Librarian of Congress James H. Billington today selected 25 films to be preserved as cultural, artistic and historical treasures in the National Film Registry of the Library of Congress. Included in the selections were the 1991 The Silence of the Lambs (winner of Academy Awards for Best Picture, Director, Actor, Actress and Adapted Screenplay) and Byron Haskin’s 1953 classic War of the Worlds.
Spanning the period 1912-1994, the films named to the registry include Hollywood classics, documentaries, animation, home movies, avant-garde shorts and experimental motion pictures. Representing the rich creative and cultural diversity of the American cinematic experience, this year’s selections bring the number of films in the registry to 575.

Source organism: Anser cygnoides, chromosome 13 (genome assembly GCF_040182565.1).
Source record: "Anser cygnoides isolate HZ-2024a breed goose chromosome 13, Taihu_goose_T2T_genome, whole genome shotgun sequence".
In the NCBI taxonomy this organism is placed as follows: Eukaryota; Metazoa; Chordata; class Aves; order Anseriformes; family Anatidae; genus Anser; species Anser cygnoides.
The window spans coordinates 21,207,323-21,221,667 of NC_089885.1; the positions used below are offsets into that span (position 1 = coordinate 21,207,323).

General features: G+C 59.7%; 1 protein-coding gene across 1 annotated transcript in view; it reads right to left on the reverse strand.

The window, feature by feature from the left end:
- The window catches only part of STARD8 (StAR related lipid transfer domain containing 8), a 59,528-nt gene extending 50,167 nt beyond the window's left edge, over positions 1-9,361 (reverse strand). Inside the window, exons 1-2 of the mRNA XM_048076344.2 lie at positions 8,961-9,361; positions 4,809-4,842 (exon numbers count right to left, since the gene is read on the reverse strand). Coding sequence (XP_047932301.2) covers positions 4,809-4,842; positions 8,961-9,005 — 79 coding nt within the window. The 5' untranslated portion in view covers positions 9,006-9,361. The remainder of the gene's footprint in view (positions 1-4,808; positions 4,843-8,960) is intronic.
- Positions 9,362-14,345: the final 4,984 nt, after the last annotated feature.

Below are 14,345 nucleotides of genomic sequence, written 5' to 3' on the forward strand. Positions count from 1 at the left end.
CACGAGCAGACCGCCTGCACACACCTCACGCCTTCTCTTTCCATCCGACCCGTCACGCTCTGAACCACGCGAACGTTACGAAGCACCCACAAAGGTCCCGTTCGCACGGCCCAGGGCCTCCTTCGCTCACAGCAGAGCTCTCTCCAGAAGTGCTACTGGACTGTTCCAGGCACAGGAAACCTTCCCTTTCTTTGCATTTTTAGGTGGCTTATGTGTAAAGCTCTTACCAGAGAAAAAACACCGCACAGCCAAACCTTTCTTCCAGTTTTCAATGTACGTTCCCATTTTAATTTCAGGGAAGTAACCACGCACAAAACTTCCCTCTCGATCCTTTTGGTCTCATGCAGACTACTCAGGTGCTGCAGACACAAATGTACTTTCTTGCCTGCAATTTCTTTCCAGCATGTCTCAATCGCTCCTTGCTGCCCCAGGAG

Under the terms of the National Film Preservation Act, each year the Librarian of Congress names 25 films to the National Film Registry that are “culturally, historically or aesthetically” significant. “These films are selected because of their enduring significance to American culture,” said Billington. “Our film heritage must be protected because these cinematic treasures document our history and culture and reflect our hopes and dreams.”
For each title named to the registry, the Library of Congress Packard Campus for Audio Visual Conservation works to ensure that the film is preserved for future generations, either through the Library’s massive motion-picture preservation program or through collaborative ventures with other archives, motion-picture studios and independent filmmakers.